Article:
- Hermann Hinz : 'Entrance gate and harvest recovery', in: Bonner Jahrbücher 158 (1958), pp. 118–125.
- Malcolm Kirk, The Barn. Silent Spaces , Londen 1994.
- Günther Knesch, 'statliche Scheunen im Rottal', in: Bayerisches Jahrbuch für Volkskunde (2006), pp. 87–91
- Otto S. Knottnerus, Haubarg, Barghaus, Bargscheune and their medieval predecessors: materials on the prehistory of the Gulfscheune . In: Problems of coastal research in the southern North Sea region 32 (2008), pp. 105–125, also in: Der Maueranker: Baupflege in Nordfriesland, Dithmarschen and fishing 30 (October 2011), volume 3, pp. 7–29 ( bibliography online ) .
- Erik Roth: The barn as a historical testimony - even after a change of use? In: Denkmalpflege in Baden-Württemberg , 36th year 2007, issue 4, pp. 219–222 ( PDF ).
- Klaus Wolfgang Schmidt, The Development of Barn Architecture in Brandenburg and Berlin. Half-timbered barns closed laterally after the 30 Years War until the middle of the 19th century , dissertation at the Technical University of Berlin, Berlin 2007.
- Petra Wichmann: Farm death and structural decay in our villages. Barn conversion instead of demolition. In: Denkmalpflege in Baden-Württemberg , 36th year 2007, issue 4, pp. 204–210 ( PDF ).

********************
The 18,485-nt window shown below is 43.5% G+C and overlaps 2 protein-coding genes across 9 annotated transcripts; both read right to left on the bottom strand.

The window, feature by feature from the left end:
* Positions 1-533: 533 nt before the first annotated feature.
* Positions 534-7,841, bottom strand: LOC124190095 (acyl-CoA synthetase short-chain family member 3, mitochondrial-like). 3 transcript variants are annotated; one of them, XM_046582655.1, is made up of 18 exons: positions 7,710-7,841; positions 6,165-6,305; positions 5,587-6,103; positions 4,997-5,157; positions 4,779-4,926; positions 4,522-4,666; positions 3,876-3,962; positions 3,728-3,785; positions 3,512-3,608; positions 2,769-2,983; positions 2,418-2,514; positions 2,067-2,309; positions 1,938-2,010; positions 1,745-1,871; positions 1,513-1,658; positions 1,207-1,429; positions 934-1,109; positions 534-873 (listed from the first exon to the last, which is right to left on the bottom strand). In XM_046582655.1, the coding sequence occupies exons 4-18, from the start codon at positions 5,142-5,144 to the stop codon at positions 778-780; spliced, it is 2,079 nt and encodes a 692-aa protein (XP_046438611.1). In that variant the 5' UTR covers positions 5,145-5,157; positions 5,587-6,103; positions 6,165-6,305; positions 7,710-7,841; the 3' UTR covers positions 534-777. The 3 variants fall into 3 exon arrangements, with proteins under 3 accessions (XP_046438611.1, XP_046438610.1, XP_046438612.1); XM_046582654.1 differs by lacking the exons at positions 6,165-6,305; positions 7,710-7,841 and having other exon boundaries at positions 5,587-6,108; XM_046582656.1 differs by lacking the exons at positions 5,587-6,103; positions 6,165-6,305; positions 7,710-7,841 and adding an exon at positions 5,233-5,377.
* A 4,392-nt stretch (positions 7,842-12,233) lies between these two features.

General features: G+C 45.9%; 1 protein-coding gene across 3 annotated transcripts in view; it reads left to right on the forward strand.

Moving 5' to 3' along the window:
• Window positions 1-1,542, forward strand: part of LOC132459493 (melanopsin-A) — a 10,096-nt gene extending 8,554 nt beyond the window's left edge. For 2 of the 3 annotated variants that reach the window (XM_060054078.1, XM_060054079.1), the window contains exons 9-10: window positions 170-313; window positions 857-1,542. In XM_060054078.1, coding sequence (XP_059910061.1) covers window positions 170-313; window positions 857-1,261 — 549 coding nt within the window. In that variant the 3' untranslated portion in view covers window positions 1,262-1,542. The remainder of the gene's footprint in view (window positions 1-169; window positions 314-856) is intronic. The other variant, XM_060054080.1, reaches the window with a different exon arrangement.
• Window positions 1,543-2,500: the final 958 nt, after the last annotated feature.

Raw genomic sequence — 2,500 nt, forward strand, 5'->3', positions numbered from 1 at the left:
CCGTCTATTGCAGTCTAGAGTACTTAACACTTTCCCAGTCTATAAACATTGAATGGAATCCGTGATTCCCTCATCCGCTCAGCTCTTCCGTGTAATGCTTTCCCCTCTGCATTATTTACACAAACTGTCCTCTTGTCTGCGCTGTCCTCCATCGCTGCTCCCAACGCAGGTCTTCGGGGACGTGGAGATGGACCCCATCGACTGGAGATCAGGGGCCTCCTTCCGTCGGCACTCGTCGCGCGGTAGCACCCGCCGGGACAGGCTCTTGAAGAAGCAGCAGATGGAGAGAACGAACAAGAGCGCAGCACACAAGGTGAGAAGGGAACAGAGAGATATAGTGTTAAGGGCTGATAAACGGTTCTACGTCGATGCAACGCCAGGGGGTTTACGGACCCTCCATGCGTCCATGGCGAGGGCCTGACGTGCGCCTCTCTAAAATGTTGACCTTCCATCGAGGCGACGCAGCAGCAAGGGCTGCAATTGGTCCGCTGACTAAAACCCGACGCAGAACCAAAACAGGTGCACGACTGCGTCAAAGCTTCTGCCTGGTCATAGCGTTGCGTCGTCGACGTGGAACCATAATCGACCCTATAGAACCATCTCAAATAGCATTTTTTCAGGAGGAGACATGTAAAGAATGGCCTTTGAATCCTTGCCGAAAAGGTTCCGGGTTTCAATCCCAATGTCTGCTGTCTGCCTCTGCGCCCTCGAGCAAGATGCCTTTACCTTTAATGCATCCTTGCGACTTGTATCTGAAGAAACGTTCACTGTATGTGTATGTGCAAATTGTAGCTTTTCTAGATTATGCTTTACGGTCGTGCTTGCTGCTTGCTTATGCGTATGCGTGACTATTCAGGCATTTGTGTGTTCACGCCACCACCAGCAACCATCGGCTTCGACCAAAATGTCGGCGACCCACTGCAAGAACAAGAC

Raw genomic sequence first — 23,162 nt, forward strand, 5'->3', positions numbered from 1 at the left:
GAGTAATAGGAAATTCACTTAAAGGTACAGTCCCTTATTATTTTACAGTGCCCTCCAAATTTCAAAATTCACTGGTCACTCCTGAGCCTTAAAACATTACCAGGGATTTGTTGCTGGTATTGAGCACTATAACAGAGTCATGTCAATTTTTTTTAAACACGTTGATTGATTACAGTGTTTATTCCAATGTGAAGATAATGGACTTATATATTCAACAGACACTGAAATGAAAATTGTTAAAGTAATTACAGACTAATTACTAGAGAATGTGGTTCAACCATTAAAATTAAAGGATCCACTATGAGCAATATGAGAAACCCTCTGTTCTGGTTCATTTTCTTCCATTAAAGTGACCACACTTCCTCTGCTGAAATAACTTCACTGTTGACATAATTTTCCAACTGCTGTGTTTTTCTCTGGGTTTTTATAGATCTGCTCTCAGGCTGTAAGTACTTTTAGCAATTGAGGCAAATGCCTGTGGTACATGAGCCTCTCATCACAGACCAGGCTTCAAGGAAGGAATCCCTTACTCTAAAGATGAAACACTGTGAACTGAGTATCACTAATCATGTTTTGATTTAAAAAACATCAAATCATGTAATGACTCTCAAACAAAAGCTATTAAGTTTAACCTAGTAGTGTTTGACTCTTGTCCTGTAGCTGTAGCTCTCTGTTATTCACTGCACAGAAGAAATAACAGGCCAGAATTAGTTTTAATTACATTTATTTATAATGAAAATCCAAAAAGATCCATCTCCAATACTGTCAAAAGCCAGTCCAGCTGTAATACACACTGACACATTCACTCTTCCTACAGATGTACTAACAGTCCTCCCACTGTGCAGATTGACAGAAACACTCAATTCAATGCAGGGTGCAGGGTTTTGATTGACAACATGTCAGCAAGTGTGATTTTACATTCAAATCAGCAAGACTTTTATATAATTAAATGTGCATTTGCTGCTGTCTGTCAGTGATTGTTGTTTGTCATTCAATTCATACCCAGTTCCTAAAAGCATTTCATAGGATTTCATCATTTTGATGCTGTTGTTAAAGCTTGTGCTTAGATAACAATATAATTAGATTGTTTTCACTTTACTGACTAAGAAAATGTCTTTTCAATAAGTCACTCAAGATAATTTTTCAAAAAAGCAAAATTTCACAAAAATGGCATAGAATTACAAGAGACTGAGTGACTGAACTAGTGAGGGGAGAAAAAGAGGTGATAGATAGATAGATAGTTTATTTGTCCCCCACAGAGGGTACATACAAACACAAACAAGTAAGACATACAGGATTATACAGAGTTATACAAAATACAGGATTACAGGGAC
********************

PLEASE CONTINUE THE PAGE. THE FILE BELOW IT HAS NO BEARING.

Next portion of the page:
- Petra Wichmann, Hermann Ringhof: barns as cultural monuments. On the construction task, the history of its importance and today's monument protection. In: Denkmalpflege in Baden-Württemberg , 36th year 2007, issue 4, pp. 211–218 ( PDF ).
- Terms & Abbreviations. Institute for Building Hygiene, accessed on October 1, 2017 (Swiss Standard German).
- Entry in DWDS (accessed on June 2, 2013)
- cf. for example hay stalls (also for storage rooms in general). In: Wilhelm Stadelmann: The building management in the Kingdom of Bavaria on this side of the Rhine: edited alphabetically on the basis of the Allerh. Building regulations of June 30, 1864, the Criminal and Police Penal Code, the Commercial Instructions of April 21, 1862,… . Verlag Buchner, 1864, p. 57 ( Google eBook, full view ).
- See Heuschober , Wiktionary - evidence there.
- The conceptual demarcation of this agricultural building in the Anglican-speaking area to the stable is partly different to the German classification.
- In this way, for example, the Scheunenhofviertel in Dresden, which is still called today, was created, which was built outside the city walls in the last quarter of the 17th century after a city fire.